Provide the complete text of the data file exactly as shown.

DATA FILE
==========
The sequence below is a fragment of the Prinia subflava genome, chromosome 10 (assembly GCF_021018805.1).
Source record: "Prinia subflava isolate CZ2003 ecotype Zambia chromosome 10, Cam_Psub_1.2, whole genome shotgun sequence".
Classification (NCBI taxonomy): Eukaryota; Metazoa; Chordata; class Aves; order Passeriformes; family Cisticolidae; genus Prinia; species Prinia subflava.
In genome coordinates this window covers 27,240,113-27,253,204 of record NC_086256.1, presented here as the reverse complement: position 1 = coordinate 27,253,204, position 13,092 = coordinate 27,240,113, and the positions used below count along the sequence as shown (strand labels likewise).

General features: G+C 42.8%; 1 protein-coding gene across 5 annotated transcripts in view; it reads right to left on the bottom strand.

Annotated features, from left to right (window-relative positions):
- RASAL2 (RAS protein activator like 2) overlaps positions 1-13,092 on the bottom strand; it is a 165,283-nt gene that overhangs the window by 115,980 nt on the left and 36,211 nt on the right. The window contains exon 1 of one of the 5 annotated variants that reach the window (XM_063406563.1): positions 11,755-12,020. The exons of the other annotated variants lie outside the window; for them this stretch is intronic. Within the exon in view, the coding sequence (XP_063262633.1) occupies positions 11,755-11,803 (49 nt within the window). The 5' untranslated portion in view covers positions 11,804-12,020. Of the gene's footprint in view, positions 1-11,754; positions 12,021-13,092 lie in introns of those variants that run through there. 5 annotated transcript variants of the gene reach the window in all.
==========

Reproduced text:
The sequence below is a fragment of the Prinia subflava genome, chromosome 10 (assembly GCF_021018805.1).
Source record: "Prinia subflava isolate CZ2003 ecotype Zambia chromosome 10, Cam_Psub_1.2, whole genome shotgun sequence".
Classification (NCBI taxonomy): Eukaryota; Metazoa; Chordata; class Aves; order Passeriformes; family Cisticolidae; genus Prinia; species Prinia subflava.
In genome coordinates this window covers 27,240,113-27,253,204 of record NC_086256.1, presented here as the reverse complement: position 1 = coordinate 27,253,204, position 13,092 = coordinate 27,240,113, and the positions used below count along the sequence as shown (strand labels likewise).

General features: G+C 42.8%; 1 protein-coding gene across 5 annotated transcripts in view; it reads right to left on the bottom strand.

Annotated features, from left to right (window-relative positions):
- RASAL2 (RAS protein activator like 2) overlaps positions 1-13,092 on the bottom strand; it is a 165,283-nt gene that overhangs the window by 115,980 nt on the left and 36,211 nt on the right. The window contains exon 1 of one of the 5 annotated variants that reach the window (XM_063406563.1): positions 11,755-12,020. The exons of the other annotated variants lie outside the window; for them this stretch is intronic. Within the exon in view, the coding sequence (XP_063262633.1) occupies positions 11,755-11,803 (49 nt within the window). The 5' untranslated portion in view covers positions 11,804-12,020. Of the gene's footprint in view, positions 1-11,754; positions 12,021-13,092 lie in introns of those variants that run through there. 5 annotated transcript variants of the gene reach the window in all.